The first instance of the concept of a symbolic mathematical equation is usually attributed to Robert Recorde, a Welsh mathematician, in a 1557 book with the rather verbose title ‘*The Whetstone of Witte, whiche is the seconde parte of Arithmeteke: containing the extraction of rootes; the cossike practise, with the rule of equation; and the workes of Surde** Nombers’*.

That is to say, Recorde invented the equals sign, which is still in use today. However, over the centuries it has undergone significant length contraction. As Piers Bursill-Hall remarked (you may enjoy reading his History of Maths lecture notes or, even better, attending the aforementioned lectures), the symbol for equality was a pair of ridiculously elongated parallel lines, like so:

Even though he invented one of the most useful mathematical notations in existence, Recorde had very bizarre reasons for doing so. In *The Whetsone of Witte*, he explained his reasoning for choosing the symbol to represent equality, namely that ‘no two things can be more equal than a pair of parallel lines’ (!).

Actually, the hyperbolic Fermat equation shown above is not entirely in Recorde’s notation, since the Cartesian notation for powers had not been adopted. Recorde had a brilliantly clumsy method of expressing powers of quantities. We still had the Hindu-Arabic numerals at this point thanks to Fibonacci’s text, *Liber Abaci* (which Bursill-Hall accidentally spoonerised, resulting in him saying ‘[…] the great mathematician, Liberace’). Hence, Recorde would have expressed the quantities in this equation as:

30042907 square

So far, so good. And you can probably guess the next one:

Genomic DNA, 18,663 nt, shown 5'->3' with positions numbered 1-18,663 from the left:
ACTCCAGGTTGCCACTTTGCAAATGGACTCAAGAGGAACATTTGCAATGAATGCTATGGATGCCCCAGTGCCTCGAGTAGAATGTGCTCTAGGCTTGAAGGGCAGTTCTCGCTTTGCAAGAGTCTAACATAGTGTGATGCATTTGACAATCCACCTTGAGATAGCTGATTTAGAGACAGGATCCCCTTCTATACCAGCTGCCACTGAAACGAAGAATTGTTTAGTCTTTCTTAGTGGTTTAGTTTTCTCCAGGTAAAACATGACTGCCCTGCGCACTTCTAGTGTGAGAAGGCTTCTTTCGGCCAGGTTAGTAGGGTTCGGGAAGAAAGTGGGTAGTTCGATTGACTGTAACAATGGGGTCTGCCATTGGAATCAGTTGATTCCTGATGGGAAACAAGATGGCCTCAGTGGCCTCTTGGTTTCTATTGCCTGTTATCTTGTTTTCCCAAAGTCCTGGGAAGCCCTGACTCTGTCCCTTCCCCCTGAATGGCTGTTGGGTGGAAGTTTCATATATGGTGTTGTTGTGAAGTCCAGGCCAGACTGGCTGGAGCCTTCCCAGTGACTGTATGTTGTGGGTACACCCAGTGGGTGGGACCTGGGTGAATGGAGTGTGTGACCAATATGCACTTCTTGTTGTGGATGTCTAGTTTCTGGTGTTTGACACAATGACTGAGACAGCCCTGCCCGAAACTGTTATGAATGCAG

96222 cube

Again, nothing out of the ordinary. But once we get to higher powers, the notation appears slightly comical:

43 zenzizenzizenzic

What?** Zenzizenzizenzic**???

I have to admit that this is definitely my favourite obsolete mathematical notation. It is based on a Germanised spelling of the Italian word *censo* (meaning ‘squared’), and exists in the Oxford English Dictionary, noted for possessing more copies of the letter ‘z’ than any other word. Some books feature 16th powers, described as ** zenzizenzizenzizenzic** (starting to get ridiculous now), but this term unfortunately did not make it into the OED.

The fourth power, of course, was merely denoted *zenzizenzic*. The fifth power was called the *first sursolid*, and subsequent prime exponents were described similarly. There’s a sub-exponential-time algorithm for converting the *N*th power into Recorde’s notation:

- Factorise the number
*N*into a product of primes (with possible multiplicity). This can be done in sub-exponential time using the General Number Field Sieve. - Sort the prime factors into ascending order. This can be accomplished in O(log
*N*log log*N*) time with von Neumann’s merge sort. - Replace every instance of `2′ and `3′ with ‘square’ and ‘cube’, respectively. This takes linear time.
- Replace any remaining primes
*p*with ‘(π(*p*) − 2)th sursolid’, where π is the prime-counting function. This can be accomplished in time O(*p*^(½ + ε)) with the Lagarias-Odlyzyko algorithm.

Contrast this with linear time for expressing a power in Descartes’ notation, and it is clear that moving away from Recorde’s notation was probably a good idea.

How does one acquire a copy of the History of Maths lecture notes? I feel these could be appropriate entertainment for an early morning ferry trip tomorrow.

Nevermind, I found the link. 😛

Then again, I can’t access the pdf…

Oh, sorry, I think you have to be inside the .cam.ac.uk network. You’ll have to remind me on or after the 6th October, when I regain absolute power. 😛

If you can’t wait that long, you could always pester me on the 5th instead.

Alternatively, I could pester Ben Green… Oh, wait, he’s not at Cambridge. ;P

Being picky here, but these aren’t even lines. These are line segments 😛

I am enjoying thinking of Robert Recorde as reading his equations out loud in the style of legendary boxing announcer Michael Buffer.

“One pluus one equaaaaaaaaaaaaaaaaaaaaaaaaaaaaaaaaaaaals TWO!”